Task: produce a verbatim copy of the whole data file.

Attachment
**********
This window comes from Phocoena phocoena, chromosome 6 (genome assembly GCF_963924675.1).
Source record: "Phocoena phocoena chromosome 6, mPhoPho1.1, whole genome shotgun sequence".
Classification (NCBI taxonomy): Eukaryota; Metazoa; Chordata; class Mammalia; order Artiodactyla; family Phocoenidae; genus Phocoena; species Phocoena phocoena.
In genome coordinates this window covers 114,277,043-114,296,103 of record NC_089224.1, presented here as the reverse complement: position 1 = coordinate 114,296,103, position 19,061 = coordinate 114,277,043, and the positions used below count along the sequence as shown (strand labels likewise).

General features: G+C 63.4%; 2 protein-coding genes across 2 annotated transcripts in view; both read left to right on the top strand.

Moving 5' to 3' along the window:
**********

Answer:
This window comes from Phocoena phocoena, chromosome 6 (genome assembly GCF_963924675.1).
Source record: "Phocoena phocoena chromosome 6, mPhoPho1.1, whole genome shotgun sequence".
Classification (NCBI taxonomy): Eukaryota; Metazoa; Chordata; class Mammalia; order Artiodactyla; family Phocoenidae; genus Phocoena; species Phocoena phocoena.
In genome coordinates this window covers 114,277,043-114,296,103 of record NC_089224.1, presented here as the reverse complement: position 1 = coordinate 114,296,103, position 19,061 = coordinate 114,277,043, and the positions used below count along the sequence as shown (strand labels likewise).

General features: G+C 63.4%; 2 protein-coding genes across 2 annotated transcripts in view; both read left to right on the top strand.

Moving 5' to 3' along the window: